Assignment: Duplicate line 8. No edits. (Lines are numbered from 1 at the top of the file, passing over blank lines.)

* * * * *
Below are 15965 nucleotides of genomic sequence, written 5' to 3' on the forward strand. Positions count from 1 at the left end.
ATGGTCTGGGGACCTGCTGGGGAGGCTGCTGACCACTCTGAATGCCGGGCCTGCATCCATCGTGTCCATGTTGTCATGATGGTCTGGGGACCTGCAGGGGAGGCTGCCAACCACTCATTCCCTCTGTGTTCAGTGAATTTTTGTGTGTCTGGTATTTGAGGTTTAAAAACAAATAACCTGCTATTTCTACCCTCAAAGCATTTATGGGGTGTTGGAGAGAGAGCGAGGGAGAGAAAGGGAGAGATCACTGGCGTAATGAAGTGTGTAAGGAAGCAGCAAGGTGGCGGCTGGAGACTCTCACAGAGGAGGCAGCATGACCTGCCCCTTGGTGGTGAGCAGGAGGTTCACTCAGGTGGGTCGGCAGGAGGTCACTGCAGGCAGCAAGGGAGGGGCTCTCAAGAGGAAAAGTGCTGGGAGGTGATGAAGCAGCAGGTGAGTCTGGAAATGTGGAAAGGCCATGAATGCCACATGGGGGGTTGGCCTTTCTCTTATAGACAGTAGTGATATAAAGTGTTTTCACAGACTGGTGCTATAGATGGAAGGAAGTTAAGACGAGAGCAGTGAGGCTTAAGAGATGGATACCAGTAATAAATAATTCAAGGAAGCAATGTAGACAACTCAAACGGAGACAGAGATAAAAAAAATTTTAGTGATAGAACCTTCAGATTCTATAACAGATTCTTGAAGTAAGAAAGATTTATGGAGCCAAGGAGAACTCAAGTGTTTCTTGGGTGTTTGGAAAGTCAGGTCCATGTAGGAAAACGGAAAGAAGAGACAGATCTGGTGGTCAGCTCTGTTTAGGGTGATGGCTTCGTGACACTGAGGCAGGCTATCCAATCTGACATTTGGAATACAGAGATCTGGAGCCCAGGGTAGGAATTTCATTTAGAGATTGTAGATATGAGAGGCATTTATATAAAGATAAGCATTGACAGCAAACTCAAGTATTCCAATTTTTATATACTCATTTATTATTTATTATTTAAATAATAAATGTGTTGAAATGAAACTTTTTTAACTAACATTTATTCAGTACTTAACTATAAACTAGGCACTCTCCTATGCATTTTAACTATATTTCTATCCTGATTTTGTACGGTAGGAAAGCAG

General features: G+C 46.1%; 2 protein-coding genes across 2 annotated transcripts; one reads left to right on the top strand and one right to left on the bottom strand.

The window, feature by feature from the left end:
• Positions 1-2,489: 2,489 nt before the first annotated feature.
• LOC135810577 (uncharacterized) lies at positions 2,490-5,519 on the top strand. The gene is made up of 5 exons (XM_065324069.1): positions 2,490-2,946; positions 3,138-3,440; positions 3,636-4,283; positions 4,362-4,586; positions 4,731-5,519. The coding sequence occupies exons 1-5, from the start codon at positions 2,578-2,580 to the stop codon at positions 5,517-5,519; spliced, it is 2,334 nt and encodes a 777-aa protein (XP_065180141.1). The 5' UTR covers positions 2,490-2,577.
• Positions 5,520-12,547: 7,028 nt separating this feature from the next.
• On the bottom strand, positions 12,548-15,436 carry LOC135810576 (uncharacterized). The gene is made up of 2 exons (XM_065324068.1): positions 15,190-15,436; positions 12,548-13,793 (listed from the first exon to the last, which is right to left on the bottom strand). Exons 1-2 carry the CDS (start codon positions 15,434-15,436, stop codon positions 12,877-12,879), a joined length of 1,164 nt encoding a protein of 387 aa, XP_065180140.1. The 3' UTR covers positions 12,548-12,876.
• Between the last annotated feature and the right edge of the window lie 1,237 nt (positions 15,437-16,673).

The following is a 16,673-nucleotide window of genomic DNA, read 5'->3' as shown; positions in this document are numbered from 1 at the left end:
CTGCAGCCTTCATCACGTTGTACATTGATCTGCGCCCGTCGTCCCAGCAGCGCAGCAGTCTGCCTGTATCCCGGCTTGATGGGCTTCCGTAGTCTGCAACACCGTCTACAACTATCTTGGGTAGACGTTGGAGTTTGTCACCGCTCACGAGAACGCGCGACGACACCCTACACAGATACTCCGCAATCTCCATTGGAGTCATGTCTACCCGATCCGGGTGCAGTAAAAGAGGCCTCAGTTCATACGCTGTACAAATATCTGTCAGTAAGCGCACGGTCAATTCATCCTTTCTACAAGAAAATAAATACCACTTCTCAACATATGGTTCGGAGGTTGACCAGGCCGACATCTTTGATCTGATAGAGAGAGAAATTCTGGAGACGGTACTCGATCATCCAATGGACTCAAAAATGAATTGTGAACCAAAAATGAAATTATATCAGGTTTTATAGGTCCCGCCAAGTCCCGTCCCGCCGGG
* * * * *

• On the bottom strand, positions 12,548-15,436 carry LOC135810576 (uncharacterized). The gene is made up of 2 exons (XM_065324068.1): positions 15,190-15,436; positions 12,548-13,793 (listed from the first exon to the last, which is right to left on the bottom strand). Exons 1-2 carry the CDS (start codon positions 15,434-15,436, stop codon positions 12,877-12,879), a joined length of 1,164 nt encoding a protein of 387 aa, XP_065180140.1. The 3' UTR covers positions 12,548-12,876.